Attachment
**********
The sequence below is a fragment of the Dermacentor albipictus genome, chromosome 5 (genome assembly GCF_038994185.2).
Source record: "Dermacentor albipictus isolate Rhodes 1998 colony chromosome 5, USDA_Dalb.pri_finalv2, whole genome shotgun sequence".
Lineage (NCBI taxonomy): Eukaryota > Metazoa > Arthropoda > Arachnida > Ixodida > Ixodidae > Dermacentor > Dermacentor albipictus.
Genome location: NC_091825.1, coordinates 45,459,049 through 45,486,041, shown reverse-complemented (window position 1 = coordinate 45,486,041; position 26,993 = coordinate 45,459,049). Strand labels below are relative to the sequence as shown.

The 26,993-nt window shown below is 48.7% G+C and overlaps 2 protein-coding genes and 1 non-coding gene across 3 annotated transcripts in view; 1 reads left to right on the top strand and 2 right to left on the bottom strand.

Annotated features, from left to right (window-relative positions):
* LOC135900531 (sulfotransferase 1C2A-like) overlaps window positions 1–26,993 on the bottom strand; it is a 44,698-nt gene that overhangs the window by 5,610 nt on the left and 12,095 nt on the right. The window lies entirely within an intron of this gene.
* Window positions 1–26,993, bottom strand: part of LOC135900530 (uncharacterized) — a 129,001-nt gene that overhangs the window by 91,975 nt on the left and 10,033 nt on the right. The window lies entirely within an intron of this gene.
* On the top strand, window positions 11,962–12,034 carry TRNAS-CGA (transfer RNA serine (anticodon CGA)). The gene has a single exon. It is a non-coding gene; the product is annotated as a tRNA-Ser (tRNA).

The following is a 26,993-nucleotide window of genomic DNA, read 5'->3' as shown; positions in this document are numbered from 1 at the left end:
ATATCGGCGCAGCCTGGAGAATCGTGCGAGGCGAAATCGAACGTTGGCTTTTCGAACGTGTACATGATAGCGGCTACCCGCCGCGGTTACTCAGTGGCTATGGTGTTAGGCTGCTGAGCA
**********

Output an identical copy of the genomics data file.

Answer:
The sequence below is a fragment of the Dermacentor albipictus genome, chromosome 5 (genome assembly GCF_038994185.2).
Source record: "Dermacentor albipictus isolate Rhodes 1998 colony chromosome 5, USDA_Dalb.pri_finalv2, whole genome shotgun sequence".
Lineage (NCBI taxonomy): Eukaryota > Metazoa > Arthropoda > Arachnida > Ixodida > Ixodidae > Dermacentor > Dermacentor albipictus.
Genome location: NC_091825.1, coordinates 45,459,049 through 45,486,041, shown reverse-complemented (window position 1 = coordinate 45,486,041; position 26,993 = coordinate 45,459,049). Strand labels below are relative to the sequence as shown.

The 26,993-nt window shown below is 48.7% G+C and overlaps 2 protein-coding genes and 1 non-coding gene across 3 annotated transcripts in view; 1 reads left to right on the top strand and 2 right to left on the bottom strand.

Annotated features, from left to right (window-relative positions):
* LOC135900531 (sulfotransferase 1C2A-like) overlaps window positions 1–26,993 on the bottom strand; it is a 44,698-nt gene that overhangs the window by 5,610 nt on the left and 12,095 nt on the right. The window lies entirely within an intron of this gene.
* Window positions 1–26,993, bottom strand: part of LOC135900530 (uncharacterized) — a 129,001-nt gene that overhangs the window by 91,975 nt on the left and 10,033 nt on the right. The window lies entirely within an intron of this gene.
* On the top strand, window positions 11,962–12,034 carry TRNAS-CGA (transfer RNA serine (anticodon CGA)). The gene has a single exon. It is a non-coding gene; the product is annotated as a tRNA-Ser (tRNA).

The following is a 26,993-nucleotide window of genomic DNA, read 5'->3' as shown; positions in this document are numbered from 1 at the left end:
ATATCGGCGCAGCCTGGAGAATCGTGCGAGGCGAAATCGAACGTTGGCTTTTCGAACGTGTACATGATAGCGGCTACCCGCCGCGGTTACTCAGTGGCTATGGTGTTAGGCTGCTGAGCA